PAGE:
When faced with a meal to eat, what is it that makes the experience so devastatingly challenging for individuals with anorexia nervosa? Patients on our inpatient unit agreed to help us better understand this by having a meal with us, in the research setting. In our initial study, we learned that even at healthier weights mealtimes were very challenging, it was hard to eat adequately, and the fear and anxiety that emerged was observable.
Faced with these results, we next asked, “How can we help?” In light of our findings about mealtime anxiety, we decided to apply the psychotherapy tools that are known to help with anxiety – Exposure and Response Prevention – to the treatment of anorexia nervosa. In our most recent study, we found that taking an Exposure and Response Prevention approach in the treatment of anorexia nervosa led to improvements in eating.
What was our approach? In Exposure and Response Prevention for Anorexia Nervosa, our study therapists worked with patients to help them describe their fears around eating, going beyond the foods themselves and thinking about all aspects of eating a meal. For example, some individuals with anorexia nervosa described fears of touching foods, or of eating in front of people – or of eating alone. Together, patients and therapists worked to organize these fears in order of difficulty. Over several meetings, therapists guided patients through exposure sessions and created individually-tailored homework assignments allowing them to practice confronting – rather than avoiding – fear and anxiety in a systematic way. The treatment allowed individuals with anorexia nervosa to have the experience that their worst fears did not come to pass when they challenged themselves in this particular way, and to experience that anxiety can improve over time without avoidance.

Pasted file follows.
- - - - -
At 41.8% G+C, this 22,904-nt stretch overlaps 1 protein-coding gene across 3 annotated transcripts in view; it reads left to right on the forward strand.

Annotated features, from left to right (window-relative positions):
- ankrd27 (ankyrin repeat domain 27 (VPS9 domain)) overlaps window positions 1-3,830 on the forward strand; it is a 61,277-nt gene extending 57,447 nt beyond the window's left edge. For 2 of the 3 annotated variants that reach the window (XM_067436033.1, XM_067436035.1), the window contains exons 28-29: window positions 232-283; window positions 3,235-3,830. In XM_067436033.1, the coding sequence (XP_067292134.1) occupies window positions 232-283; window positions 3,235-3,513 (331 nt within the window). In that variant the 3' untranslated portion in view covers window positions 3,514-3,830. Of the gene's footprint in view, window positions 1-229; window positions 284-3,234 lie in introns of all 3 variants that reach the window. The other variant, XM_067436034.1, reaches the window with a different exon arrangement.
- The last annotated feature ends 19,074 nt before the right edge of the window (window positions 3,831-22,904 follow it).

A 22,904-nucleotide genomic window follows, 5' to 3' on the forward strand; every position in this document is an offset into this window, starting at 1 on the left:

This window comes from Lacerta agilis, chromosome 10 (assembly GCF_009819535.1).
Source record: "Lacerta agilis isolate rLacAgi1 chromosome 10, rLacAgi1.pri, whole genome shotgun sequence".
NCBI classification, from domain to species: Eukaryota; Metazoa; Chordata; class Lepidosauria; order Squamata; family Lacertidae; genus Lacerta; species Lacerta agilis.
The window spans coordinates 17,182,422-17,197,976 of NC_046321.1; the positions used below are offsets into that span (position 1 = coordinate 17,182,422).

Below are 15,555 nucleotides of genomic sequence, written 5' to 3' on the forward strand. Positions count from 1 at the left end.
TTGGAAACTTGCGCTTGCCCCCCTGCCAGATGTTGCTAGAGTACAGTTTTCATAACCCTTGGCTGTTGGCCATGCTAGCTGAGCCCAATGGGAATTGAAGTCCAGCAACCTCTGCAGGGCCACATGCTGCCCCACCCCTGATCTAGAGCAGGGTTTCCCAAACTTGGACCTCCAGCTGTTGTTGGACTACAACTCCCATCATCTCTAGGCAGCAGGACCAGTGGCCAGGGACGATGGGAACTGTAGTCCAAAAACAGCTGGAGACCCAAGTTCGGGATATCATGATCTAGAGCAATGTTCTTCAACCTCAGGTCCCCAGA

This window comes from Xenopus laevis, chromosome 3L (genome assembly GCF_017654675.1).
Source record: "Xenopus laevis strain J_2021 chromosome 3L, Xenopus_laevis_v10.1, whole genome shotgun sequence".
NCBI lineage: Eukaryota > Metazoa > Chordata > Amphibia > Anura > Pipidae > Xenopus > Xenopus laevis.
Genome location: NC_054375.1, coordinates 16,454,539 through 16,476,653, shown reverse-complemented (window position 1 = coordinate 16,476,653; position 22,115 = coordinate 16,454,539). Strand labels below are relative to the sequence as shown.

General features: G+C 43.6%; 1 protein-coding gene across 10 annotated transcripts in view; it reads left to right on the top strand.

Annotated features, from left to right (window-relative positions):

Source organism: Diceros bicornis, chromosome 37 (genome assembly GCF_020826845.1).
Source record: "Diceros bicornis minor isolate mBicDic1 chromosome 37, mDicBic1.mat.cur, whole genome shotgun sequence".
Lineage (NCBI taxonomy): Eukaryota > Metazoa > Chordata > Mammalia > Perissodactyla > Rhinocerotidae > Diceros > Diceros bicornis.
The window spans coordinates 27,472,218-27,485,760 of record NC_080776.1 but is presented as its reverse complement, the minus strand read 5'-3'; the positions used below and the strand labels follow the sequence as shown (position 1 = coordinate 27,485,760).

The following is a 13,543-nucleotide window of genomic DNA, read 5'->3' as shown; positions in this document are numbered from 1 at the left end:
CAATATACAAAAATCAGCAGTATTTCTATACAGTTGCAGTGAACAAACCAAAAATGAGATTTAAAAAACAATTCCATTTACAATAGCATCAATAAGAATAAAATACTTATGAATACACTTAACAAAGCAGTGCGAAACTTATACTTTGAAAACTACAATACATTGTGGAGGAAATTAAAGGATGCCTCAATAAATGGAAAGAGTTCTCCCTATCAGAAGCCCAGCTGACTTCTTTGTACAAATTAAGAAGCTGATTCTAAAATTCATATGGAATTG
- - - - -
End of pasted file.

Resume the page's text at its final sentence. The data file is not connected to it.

How would our approach measure up? To know, we needed to compare it to something. We chose Cognitive Remediation Therapy as our second study treatment. Quite unique from Exposure and Response Prevention, Cognitive Remediation Therapy focuses more on thought patterns than behaviors. In this treatment, patients did a variety of therapist-guided mental exercise to learn about their unique thinking style and how these processes may be limiting them.
Everyone who came to our inpatient unit was offered the opportunity to participate in this study, as an add-on to our standard inpatient clinical program. Those who wanted to participate received 4 weeks of additional individual therapy as part of the study. The specific treatment they got (Exposure and Response Prevention or Cognitive Remediation Therapy) was chosen at random. To see if and how the treatments worked, participating patients ate a meal in our research setting at the start and end the study. We found that the people who had received the Exposure and Response Prevention therapy were able to eat better in this meal than those who had received the Cognitive Remediation Therapy.
What do we learn from this study? We learned that changing eating behavior is enormously challenging. We learned that to change behavior, therapy needs to target that behavior directly. For those who struggle with fears about eating, we think we have one new way to help. We were happy to find that patients also felt this approach to treatment was important and helpful. One individual described it well: “This [treatment] is hard, but it’s good. Facing my anxiety about eating while I eat is what I’m going to need to know how to do.”
Still, we know that anorexia nervosa is a very tough illness to treat, and we are not done looking for more and better treatment options.
What are the next steps? As we studied eating behavior in anorexia nervosa more closely, we also learned about the things that patients do automatically. We are now seeking to strengthen our treatment approach by developing methods of targeting those behaviors that may be habitual. Stay tuned!
To read more about the study described above, check out:
Steinglass JE, Albano AM, Simpson HB, Wang Y, Zou J, Attia E, Walsh BT. (2014). Confronting fear using exposure and response prevention for anorexia nervosa: A randomized controlled pilot study. International Journal of Eating Disorders, 47(2),174-80.